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I have a rather large (~500GB) 7-zip archive. I originally made it when I had more space available, and did so at rather fast, low-compression settings.

Now things are tight, and I'd like to try and compress it down even more. However, I lack the free space to decompress and recompress it. (That's kinda the problem to begin with).

Is there any way I can recompress it inline? Of course, I could easily do this with a .tgz archive on Linux using streams, and I'm hoping there's something similar.

I'm using 7z because I'm normally on Windows, but I can use either Linux or Windows for this specific job.

  • Even if you were to recompress it without storing the uncompressed data anywhere, you’d still need space for both the current archive and the recompressed archive. – Daniel B Sep 8 '15 at 16:57
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Depending on the similarities of your files, one option would be to compress the archive a second time, known as double compression. This in theory combines all of the files in your archive with the other files in your archive, thus making it an extremely compressed file. The benefits will vary as to what type of files you're using though. One problem you might have is not enough space to compress your compressed files, though it's worth a shot to at least see what the estimated end result will be.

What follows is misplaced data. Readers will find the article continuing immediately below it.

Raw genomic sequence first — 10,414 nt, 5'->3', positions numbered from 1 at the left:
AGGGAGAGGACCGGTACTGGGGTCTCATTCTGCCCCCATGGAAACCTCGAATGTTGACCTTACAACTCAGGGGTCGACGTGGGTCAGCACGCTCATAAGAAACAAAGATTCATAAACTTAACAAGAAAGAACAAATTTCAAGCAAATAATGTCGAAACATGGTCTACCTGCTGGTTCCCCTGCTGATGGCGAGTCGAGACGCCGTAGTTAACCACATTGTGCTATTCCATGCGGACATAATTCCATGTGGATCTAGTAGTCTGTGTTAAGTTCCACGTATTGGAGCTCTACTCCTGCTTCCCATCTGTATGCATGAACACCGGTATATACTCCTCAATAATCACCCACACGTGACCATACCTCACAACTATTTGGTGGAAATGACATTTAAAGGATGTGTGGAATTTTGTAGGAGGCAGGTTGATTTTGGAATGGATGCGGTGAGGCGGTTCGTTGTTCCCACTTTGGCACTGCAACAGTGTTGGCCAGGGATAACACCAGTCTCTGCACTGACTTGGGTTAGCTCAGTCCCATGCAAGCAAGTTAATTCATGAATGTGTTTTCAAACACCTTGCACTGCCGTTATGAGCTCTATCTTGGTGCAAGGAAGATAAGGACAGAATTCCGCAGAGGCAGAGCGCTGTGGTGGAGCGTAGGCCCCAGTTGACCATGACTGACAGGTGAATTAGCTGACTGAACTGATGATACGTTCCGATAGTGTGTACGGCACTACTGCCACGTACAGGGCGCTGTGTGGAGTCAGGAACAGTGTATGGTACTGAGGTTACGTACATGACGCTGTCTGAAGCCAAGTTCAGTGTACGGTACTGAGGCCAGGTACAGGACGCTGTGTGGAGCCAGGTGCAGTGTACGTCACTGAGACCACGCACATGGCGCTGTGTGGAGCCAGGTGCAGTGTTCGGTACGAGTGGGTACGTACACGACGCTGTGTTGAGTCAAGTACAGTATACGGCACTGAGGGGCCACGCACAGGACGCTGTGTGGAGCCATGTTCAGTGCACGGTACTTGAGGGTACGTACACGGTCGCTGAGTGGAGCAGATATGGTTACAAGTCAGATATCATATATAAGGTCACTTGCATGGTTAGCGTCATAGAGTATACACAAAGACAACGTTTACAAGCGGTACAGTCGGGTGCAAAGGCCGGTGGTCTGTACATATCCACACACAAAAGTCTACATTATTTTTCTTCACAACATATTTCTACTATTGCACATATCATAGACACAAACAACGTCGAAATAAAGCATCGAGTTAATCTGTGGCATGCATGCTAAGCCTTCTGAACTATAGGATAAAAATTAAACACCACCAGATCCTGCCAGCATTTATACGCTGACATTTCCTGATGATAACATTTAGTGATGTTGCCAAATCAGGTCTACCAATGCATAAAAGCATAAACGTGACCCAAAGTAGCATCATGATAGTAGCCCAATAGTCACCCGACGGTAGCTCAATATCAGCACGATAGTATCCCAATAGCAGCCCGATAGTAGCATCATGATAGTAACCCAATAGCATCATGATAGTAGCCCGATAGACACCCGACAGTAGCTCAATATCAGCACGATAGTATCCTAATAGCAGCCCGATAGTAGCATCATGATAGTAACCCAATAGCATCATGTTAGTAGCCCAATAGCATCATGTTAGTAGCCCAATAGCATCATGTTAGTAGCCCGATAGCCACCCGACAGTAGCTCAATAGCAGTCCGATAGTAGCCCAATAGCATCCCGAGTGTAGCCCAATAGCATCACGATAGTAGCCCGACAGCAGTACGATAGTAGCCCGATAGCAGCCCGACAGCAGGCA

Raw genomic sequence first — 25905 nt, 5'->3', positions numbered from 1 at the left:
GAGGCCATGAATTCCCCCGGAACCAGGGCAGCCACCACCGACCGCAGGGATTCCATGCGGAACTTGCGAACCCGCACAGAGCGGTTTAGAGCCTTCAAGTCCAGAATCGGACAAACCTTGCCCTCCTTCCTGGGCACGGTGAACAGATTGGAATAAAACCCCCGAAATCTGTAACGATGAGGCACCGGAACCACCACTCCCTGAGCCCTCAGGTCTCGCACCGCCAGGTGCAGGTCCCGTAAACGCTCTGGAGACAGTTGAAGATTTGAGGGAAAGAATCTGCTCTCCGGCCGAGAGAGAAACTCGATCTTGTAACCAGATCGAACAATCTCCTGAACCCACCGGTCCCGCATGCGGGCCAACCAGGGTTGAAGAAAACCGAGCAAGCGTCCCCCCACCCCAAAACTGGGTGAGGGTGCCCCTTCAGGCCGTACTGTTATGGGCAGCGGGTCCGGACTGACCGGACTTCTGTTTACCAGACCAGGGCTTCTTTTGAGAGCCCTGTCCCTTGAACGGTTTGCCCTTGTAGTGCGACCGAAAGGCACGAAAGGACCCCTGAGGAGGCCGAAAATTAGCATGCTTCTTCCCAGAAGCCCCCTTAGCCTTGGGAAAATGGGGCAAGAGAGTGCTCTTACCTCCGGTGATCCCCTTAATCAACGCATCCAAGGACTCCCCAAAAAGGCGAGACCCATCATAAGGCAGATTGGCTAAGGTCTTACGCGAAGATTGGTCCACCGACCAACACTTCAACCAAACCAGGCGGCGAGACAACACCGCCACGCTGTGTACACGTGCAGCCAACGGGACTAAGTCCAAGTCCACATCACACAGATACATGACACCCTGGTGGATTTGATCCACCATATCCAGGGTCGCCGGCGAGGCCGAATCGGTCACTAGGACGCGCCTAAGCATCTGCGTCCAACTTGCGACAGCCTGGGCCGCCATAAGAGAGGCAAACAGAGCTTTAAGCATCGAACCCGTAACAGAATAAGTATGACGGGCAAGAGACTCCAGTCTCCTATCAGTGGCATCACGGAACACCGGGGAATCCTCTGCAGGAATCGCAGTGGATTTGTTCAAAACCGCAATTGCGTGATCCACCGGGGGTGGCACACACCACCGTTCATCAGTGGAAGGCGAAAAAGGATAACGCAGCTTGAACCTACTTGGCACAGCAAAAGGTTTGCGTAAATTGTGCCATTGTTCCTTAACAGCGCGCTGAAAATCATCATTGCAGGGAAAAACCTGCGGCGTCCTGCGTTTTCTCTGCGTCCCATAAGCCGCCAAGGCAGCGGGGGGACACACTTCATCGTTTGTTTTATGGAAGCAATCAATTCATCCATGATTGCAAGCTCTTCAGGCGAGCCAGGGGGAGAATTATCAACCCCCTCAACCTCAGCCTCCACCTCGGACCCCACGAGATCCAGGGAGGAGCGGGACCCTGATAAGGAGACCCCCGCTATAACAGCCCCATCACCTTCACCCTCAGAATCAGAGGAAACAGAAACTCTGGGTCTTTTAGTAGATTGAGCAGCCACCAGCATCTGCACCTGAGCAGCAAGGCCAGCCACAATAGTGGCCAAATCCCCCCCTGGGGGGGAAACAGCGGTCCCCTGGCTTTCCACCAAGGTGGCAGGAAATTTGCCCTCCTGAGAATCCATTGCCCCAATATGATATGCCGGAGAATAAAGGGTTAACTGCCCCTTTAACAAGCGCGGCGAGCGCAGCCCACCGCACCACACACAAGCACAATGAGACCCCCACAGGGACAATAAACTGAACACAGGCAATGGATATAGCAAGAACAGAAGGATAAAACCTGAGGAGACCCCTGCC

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    No, that won’t work. Compressing raises entropy so much, compressing it again will most likely make the file even larger. – Daniel B Sep 8 '15 at 16:28
  • I think you've misunderstood me. I'm not saying just take a single file, compress it, and then compress it again. The majority of the time this will make the file larger. I'm talking about taking multiple files, compressing them into a file, and compressing that file. The second compression combines all of the original files together to make them even smaller. As I mentioned it varies as to what file type you're using to how much of a benefit you'll gain, but in some cases it can make files extremely small. – Bugattikid2012 Sep 8 '15 at 16:29
  • No, I think I understood perfectly fine. Compressing again never helps. Because if you compress two similar files separately, the resulting archives are most likely not similar at all. That’s just how compression algorithms work. That’s also why, for maximum efficiency, a completely solid archive (no blocks) is needed: All files are compressed in one process. – Daniel B Sep 8 '15 at 16:56
  • All I can say is that I know first hand this works with things like text documents, and I've heard stories of 200 MiB files turning into around 40 MiB. Again, it's completely situational as to if you'll see an effect and the compression method matters a lot, but it does work. – Bugattikid2012 Sep 9 '15 at 6:52

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